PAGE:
Via Read-an-ebook.com you can order all ebooks of Amazon.com. Therefore we like to inform you once in a while about some great titles for your ebook reader / tablet pc's.
An innocent man is about to be executed.
Only a guilty man can save him.
For every innocent man sent to prison, there is a guilty one left on the outside. He doesn’t understand how the police and prosecutors got the wrong man, and he certainly doesn’t care. He just can’t believe his good luck. Time passes and he realizes that the mistake will not be corrected: the authorities believe in their case and are determined to get a conviction. He may even watch the trial of the person wrongly accused of his crime. He is relieved when the verdict is guilty. He laughs when the police and prosecutors congratulate themselves. He is content to allow an innocent person to go to prison, to serve hard time, even to be executed.
Travis Boyette is such a man. In 1998, in the small East Texas city of Sloan, he abducted, raped, and strangled a popular high school cheerleader. He buried her body so that it would never be found, then watched in amazement as police and prosecutors arrested and convicted Donté Drumm, a local football star, and marched him off to death row.
Grotere kaart weergeven
Now nine years have passed. Travis has just been paroled in Kansas for a different crime; Donté is four days away from his execution. Travis suffers from an inoperable brain tumor. For the first time in his miserable life, he decides to do what’s right and confess.
But how can a guilty man convince lawyers, judges, and politicians that they’re about to execute an innocent man?
From the Hardcover edition.
About the Author
JOHN GRISHAM is the author of twenty-two novels, one work of nonfiction, a collection of stories, and a novel for young readers. He is on the Board of Directors of the Innocence Project in New York and is the Chairman of the Board of Directors of the Mississippi Innocence Project at the University of Mississippi School of Law. He lives in Virginia and Mississippi.
Excerpt. © Reprinted by permission. All rights reserved.
The custodian at St. Mark’s had just scraped three inches of snow off the sidewalks when the man with the cane appeared. The sun was up, but the winds were howling; the temperature was stuck at the freezing mark. The man wore only a pair of thin dungarees, a summer shirt, well-worn hiking boots, and a light Windbreaker that stood little chance against the chill. But he did not appear to be uncomfortable, nor was he in a hurry. He was on foot, walking with a limp and a slight tilt to his left, the side aided by the cane. He shufﬂed along the sidewalk near the chapel and stopped at a side door with the word “Ofﬁce” painted in dark red. He did not knock and the door was not locked. He stepped inside just as another gust of wind hit him in the back.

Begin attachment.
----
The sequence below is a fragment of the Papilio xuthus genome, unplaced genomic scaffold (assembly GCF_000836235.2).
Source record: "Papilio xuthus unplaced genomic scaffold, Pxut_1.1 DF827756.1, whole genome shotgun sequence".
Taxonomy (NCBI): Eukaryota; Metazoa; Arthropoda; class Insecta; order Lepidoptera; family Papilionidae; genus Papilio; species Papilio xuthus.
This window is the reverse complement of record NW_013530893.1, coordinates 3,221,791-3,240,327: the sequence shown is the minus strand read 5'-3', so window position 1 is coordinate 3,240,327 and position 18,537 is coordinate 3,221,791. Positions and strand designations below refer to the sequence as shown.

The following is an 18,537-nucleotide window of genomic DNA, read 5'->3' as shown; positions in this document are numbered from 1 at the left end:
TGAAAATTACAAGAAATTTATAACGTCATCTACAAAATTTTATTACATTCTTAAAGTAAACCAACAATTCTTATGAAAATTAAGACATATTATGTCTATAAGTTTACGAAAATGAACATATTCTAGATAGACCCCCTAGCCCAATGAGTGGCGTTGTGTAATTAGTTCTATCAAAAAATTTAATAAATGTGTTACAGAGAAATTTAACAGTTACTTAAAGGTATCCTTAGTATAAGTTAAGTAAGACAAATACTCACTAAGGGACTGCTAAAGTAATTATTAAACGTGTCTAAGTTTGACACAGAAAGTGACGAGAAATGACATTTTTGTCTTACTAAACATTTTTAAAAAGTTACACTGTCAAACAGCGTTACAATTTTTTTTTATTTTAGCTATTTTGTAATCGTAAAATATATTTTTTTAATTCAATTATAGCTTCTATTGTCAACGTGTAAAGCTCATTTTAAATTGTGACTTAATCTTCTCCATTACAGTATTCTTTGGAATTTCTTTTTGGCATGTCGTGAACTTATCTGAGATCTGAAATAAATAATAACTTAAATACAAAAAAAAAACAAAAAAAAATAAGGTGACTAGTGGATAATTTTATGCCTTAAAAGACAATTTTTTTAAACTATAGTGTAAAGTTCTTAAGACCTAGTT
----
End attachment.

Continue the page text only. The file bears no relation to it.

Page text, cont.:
The room was a reception area with the cluttered, dusty look one would expect to ﬁnd in an old church. In the center was a desk with a nameplate that announced the presence of Charlotte Junger, who sat not far behind her name. She said with a smile, “Good morning.”
“Good morning,” the man said. A pause. “It’s very cold out there.”
“It is indeed,” she said as she quickly sized him up. The obvious problem was that he had no coat and nothing on his hands or head.
“I assume you’re Ms. Junger,” he said, staring at her name.
“No, Ms. Junger is out today. The ﬂu. I’m Dana Schroeder, the minister’s wife, just ﬁlling in. What can we do for you?”
There was one empty chair and the man looked hopefully at it. “May I?”
“Of course,” she said. He carefully sat down, as if all movements needed forethought.
“Is the minister in?” he asked as he looked at a large, closed door off to the left.
“Yes, but he’s in a meeting. What can we do for you?” She was petite, with a nice chest, tight sweater. He couldn’t see anything below the waist, under the desk. He had always preferred the smaller ones. Cute face, big blue eyes, high cheekbones, a wholesome pretty girl, the perfect little minister’s wife.
It had been so long since he’d touched a woman.
“I need to see Reverend Schroeder,” he said as he folded his hands together prayerfully. “I was in church yesterday, listened to his sermon, and, well, I need some guidance.”
“He’s very busy today,” she said with a smile. Really nice teeth.
“I’m in a rather urgent situation,” he said.
Dana had been married to Keith Schroeder long enough to know that no one had ever been sent away from his ofﬁce, appointment or not. Besides, it was a frigid Monday morning and Keith wasn’t really that busy. A few phone calls, one consultation with a young couple in the process of retreating from a wedding, under way at that very moment, then the usual visits to the hospitals. She fussed around the desk, found the simple questionnaire she was looking for, and said, “Okay, I’ll take some basic information and we’ll see what can be done.” Her pen was ready.
“Thank you,” he said, bowing slightly.
“Travis Boyette.” He instinctively spelled his last name for her. “Date of birth, October 10, 1963. Place, Joplin, Missouri. Age, forty-four. Single, divorced, no children. No address. No place of employment. No prospects.”
Dana absorbed this as her pen frantically searched for the proper blanks to be ﬁlled. His response created far more questions than her little form was designed to accommodate. “Okay, about the address,” she said, still writing. “Where are you staying these days?”